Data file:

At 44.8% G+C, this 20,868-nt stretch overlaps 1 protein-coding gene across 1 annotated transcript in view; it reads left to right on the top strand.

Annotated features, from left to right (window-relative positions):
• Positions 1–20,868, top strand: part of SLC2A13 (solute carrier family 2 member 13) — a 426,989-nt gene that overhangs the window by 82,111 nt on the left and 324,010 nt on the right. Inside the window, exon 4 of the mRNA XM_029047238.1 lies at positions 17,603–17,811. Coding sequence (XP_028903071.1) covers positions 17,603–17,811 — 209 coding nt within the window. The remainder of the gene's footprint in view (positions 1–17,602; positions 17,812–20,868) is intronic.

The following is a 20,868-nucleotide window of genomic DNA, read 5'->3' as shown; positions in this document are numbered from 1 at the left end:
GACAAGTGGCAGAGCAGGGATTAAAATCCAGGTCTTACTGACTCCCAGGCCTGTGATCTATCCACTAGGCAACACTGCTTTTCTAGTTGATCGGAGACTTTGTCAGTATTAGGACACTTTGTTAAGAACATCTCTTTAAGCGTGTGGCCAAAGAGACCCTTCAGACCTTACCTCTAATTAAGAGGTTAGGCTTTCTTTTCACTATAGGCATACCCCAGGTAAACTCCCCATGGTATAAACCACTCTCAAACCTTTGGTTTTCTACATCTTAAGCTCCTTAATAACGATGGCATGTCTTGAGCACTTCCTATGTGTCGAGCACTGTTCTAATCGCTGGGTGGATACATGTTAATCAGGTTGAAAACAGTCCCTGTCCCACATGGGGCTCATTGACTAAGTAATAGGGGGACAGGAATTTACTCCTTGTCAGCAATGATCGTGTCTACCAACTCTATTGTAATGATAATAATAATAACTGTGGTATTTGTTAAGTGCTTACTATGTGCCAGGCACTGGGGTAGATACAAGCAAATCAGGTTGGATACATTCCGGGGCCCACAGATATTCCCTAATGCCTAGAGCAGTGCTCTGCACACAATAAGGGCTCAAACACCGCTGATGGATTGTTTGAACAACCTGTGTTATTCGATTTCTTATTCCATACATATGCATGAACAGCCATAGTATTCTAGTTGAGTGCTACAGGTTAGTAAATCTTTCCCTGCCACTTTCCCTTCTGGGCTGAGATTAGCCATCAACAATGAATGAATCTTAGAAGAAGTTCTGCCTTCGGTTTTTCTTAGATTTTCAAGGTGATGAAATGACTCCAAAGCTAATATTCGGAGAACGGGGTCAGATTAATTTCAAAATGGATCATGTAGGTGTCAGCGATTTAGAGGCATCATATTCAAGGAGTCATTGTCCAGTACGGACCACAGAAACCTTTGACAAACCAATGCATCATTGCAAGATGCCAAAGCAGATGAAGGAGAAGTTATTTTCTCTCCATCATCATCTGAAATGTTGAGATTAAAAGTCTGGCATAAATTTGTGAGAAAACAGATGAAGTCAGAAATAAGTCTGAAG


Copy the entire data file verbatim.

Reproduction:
At 44.8% G+C, this 20,868-nt stretch overlaps 1 protein-coding gene across 1 annotated transcript in view; it reads left to right on the top strand.

Annotated features, from left to right (window-relative positions):
• Positions 1–20,868, top strand: part of SLC2A13 (solute carrier family 2 member 13) — a 426,989-nt gene that overhangs the window by 82,111 nt on the left and 324,010 nt on the right. Inside the window, exon 4 of the mRNA XM_029047238.1 lies at positions 17,603–17,811. Coding sequence (XP_028903071.1) covers positions 17,603–17,811 — 209 coding nt within the window. The remainder of the gene's footprint in view (positions 1–17,602; positions 17,812–20,868) is intronic.

The following is a 20,868-nucleotide window of genomic DNA, read 5'->3' as shown; positions in this document are numbered from 1 at the left end:
GACAAGTGGCAGAGCAGGGATTAAAATCCAGGTCTTACTGACTCCCAGGCCTGTGATCTATCCACTAGGCAACACTGCTTTTCTAGTTGATCGGAGACTTTGTCAGTATTAGGACACTTTGTTAAGAACATCTCTTTAAGCGTGTGGCCAAAGAGACCCTTCAGACCTTACCTCTAATTAAGAGGTTAGGCTTTCTTTTCACTATAGGCATACCCCAGGTAAACTCCCCATGGTATAAACCACTCTCAAACCTTTGGTTTTCTACATCTTAAGCTCCTTAATAACGATGGCATGTCTTGAGCACTTCCTATGTGTCGAGCACTGTTCTAATCGCTGGGTGGATACATGTTAATCAGGTTGAAAACAGTCCCTGTCCCACATGGGGCTCATTGACTAAGTAATAGGGGGACAGGAATTTACTCCTTGTCAGCAATGATCGTGTCTACCAACTCTATTGTAATGATAATAATAATAACTGTGGTATTTGTTAAGTGCTTACTATGTGCCAGGCACTGGGGTAGATACAAGCAAATCAGGTTGGATACATTCCGGGGCCCACAGATATTCCCTAATGCCTAGAGCAGTGCTCTGCACACAATAAGGGCTCAAACACCGCTGATGGATTGTTTGAACAACCTGTGTTATTCGATTTCTTATTCCATACATATGCATGAACAGCCATAGTATTCTAGTTGAGTGCTACAGGTTAGTAAATCTTTCCCTGCCACTTTCCCTTCTGGGCTGAGATTAGCCATCAACAATGAATGAATCTTAGAAGAAGTTCTGCCTTCGGTTTTTCTTAGATTTTCAAGGTGATGAAATGACTCCAAAGCTAATATTCGGAGAACGGGGTCAGATTAATTTCAAAATGGATCATGTAGGTGTCAGCGATTTAGAGGCATCATATTCAAGGAGTCATTGTCCAGTACGGACCACAGAAACCTTTGACAAACCAATGCATCATTGCAAGATGCCAAAGCAGATGAAGGAGAAGTTATTTTCTCTCCATCATCATCTGAAATGTTGAGATTAAAAGTCTGGCATAAATTTGTGAGAAAACAGATGAAGTCAGAAATAAGTCTGAAG